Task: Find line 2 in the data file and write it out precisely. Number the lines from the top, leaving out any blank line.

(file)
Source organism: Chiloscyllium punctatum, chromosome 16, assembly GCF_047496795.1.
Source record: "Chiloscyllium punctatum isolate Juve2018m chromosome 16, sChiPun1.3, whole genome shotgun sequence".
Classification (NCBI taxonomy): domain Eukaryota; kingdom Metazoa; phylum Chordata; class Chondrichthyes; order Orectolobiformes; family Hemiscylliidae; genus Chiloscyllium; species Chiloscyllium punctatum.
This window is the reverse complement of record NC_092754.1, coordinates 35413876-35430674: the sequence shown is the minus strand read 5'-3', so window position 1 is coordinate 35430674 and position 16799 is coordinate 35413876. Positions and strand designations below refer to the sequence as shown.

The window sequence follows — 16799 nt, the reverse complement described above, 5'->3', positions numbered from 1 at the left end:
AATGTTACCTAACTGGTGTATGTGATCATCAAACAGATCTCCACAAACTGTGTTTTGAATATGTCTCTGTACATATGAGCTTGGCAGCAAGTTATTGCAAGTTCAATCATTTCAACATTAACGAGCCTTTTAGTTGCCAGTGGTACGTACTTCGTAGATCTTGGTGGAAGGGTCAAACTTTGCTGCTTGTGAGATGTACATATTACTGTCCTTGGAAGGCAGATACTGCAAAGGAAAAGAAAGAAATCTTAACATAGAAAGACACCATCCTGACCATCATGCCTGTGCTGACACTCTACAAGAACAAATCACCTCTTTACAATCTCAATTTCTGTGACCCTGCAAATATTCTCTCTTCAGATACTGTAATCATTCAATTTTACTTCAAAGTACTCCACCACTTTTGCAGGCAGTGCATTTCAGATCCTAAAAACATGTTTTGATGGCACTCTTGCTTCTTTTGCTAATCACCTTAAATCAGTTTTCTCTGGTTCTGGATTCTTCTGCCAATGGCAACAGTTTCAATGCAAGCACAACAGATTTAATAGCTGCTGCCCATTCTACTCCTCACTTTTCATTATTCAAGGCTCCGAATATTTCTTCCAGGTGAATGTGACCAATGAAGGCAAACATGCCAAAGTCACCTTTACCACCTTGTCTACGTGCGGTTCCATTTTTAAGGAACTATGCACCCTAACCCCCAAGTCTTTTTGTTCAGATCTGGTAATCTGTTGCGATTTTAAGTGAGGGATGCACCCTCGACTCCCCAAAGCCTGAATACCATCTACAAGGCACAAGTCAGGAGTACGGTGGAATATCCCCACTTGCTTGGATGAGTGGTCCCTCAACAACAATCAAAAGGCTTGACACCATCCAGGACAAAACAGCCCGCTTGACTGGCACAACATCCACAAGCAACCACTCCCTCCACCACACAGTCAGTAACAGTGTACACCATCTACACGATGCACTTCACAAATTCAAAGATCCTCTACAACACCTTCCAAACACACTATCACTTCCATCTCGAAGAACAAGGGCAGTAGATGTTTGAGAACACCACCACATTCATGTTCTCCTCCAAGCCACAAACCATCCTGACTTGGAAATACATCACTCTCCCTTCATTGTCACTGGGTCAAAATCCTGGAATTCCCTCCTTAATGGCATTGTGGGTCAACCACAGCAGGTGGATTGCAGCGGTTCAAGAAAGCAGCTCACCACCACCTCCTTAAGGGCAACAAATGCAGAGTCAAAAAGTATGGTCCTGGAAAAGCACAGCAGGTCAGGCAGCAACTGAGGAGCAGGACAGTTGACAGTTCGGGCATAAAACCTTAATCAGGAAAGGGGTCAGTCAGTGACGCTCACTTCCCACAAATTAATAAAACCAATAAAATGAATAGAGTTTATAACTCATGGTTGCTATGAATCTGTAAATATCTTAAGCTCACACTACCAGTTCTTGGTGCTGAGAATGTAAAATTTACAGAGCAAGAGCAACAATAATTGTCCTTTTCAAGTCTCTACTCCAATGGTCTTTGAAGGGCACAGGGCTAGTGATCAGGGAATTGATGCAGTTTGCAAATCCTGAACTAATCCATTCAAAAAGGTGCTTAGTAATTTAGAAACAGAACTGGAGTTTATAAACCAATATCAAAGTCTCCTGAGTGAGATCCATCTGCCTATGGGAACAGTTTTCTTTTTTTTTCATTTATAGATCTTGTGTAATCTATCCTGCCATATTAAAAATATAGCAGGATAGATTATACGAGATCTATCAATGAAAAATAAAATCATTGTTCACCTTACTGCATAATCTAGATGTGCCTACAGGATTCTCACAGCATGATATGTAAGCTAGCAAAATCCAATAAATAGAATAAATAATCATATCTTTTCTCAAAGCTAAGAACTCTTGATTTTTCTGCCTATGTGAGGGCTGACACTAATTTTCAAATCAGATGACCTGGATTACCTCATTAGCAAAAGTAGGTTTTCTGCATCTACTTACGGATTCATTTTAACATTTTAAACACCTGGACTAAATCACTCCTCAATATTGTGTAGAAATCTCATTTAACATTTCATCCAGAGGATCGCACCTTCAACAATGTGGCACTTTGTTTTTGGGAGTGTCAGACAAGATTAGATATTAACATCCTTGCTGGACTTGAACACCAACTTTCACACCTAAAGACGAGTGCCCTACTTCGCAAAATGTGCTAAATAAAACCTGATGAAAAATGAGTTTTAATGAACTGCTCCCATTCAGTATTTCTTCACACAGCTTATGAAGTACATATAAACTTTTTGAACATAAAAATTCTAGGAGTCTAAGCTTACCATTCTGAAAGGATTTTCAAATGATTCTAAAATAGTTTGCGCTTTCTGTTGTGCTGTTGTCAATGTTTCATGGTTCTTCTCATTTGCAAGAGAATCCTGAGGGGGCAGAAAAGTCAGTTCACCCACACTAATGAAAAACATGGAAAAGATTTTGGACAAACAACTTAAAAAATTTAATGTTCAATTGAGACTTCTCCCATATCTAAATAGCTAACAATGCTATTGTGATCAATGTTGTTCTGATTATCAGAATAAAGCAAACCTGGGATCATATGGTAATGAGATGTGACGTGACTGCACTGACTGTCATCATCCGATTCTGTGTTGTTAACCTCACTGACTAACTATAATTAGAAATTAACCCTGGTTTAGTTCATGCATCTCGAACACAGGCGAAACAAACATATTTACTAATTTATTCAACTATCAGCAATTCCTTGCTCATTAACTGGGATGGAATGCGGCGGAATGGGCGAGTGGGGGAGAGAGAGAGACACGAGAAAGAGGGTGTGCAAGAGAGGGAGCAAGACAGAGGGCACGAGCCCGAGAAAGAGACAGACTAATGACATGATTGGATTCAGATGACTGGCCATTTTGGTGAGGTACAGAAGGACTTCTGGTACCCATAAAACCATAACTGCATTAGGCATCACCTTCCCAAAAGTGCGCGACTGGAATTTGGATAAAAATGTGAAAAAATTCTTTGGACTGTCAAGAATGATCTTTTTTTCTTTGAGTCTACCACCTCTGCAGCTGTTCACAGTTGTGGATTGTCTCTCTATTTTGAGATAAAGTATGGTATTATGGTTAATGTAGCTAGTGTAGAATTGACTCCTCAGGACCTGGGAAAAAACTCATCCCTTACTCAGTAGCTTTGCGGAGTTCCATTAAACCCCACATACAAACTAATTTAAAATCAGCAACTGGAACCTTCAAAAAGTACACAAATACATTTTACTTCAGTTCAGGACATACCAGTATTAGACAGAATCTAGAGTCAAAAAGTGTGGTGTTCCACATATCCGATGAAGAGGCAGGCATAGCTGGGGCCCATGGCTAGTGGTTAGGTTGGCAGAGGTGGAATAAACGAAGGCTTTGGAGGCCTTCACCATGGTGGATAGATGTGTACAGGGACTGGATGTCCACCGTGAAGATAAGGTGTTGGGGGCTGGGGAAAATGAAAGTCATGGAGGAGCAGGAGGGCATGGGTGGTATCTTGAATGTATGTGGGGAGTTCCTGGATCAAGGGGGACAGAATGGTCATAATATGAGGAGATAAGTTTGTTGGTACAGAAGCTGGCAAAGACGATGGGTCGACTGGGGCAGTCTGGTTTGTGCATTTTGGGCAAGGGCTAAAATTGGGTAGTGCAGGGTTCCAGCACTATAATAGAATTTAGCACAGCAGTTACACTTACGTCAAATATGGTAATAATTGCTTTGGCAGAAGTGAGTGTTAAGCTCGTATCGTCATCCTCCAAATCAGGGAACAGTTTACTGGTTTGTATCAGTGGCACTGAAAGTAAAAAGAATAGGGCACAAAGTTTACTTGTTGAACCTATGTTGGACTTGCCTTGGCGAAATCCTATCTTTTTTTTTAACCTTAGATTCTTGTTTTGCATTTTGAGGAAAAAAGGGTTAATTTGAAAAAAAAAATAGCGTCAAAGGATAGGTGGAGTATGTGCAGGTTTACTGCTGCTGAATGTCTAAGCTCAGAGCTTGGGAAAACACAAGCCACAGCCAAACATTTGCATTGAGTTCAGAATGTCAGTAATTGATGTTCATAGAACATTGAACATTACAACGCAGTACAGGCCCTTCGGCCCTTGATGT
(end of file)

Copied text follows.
Source record: "Chiloscyllium punctatum isolate Juve2018m chromosome 16, sChiPun1.3, whole genome shotgun sequence".